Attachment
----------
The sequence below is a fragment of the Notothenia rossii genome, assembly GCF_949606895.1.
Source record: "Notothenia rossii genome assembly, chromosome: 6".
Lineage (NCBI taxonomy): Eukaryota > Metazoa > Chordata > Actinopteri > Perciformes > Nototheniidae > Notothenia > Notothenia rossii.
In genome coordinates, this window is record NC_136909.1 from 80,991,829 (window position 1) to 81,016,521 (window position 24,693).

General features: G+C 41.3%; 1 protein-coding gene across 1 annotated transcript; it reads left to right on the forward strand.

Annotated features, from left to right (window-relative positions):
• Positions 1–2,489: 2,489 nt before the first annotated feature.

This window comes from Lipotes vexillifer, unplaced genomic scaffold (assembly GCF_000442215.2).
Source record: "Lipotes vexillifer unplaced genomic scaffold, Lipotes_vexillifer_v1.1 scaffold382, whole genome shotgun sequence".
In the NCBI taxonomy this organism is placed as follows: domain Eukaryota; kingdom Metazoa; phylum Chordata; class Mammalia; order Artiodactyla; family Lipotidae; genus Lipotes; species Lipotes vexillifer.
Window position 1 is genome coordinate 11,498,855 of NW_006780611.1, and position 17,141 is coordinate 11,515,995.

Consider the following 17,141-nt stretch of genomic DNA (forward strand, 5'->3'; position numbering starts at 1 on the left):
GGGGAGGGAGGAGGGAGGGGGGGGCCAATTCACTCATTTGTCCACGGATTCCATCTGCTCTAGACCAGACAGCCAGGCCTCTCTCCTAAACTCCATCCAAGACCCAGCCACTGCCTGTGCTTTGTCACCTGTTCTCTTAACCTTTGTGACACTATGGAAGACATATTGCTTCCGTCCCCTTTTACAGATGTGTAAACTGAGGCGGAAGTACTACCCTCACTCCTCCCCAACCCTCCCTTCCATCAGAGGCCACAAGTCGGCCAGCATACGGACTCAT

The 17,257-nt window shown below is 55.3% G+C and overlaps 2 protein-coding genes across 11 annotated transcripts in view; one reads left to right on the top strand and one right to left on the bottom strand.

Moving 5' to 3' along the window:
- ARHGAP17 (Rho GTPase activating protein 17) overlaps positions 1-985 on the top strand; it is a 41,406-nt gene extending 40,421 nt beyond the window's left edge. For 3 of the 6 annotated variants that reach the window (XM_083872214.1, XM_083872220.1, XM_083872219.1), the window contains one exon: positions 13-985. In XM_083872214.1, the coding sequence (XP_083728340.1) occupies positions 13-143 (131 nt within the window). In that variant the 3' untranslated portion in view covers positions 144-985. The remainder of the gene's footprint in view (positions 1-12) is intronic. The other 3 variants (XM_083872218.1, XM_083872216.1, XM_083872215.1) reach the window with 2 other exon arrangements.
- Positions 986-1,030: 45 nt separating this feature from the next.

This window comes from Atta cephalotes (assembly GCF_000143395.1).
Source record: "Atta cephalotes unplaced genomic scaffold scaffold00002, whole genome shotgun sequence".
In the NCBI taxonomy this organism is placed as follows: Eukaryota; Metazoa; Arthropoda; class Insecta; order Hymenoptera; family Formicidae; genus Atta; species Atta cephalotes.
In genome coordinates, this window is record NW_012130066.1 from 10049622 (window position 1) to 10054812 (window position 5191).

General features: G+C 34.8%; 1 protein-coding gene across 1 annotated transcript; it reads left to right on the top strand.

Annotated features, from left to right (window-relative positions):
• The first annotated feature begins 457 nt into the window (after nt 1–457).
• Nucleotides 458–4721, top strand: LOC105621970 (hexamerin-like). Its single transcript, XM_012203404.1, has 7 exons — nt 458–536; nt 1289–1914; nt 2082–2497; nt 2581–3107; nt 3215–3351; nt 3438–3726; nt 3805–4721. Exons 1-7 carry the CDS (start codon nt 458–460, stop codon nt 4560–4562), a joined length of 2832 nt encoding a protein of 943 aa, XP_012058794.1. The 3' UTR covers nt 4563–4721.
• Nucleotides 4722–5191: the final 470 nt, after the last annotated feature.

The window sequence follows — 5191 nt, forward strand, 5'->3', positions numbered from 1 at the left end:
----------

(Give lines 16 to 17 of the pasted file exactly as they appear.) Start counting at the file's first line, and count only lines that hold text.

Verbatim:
- ARHGAP17 (Rho GTPase activating protein 17) overlaps positions 1-985 on the top strand; it is a 41,406-nt gene extending 40,421 nt beyond the window's left edge. For 3 of the 6 annotated variants that reach the window (XM_083872214.1, XM_083872220.1, XM_083872219.1), the window contains one exon: positions 13-985. In XM_083872214.1, the coding sequence (XP_083728340.1) occupies positions 13-143 (131 nt within the window). In that variant the 3' untranslated portion in view covers positions 144-985. The remainder of the gene's footprint in view (positions 1-12) is intronic. The other 3 variants (XM_083872218.1, XM_083872216.1, XM_083872215.1) reach the window with 2 other exon arrangements.
- Positions 986-1,030: 45 nt separating this feature from the next.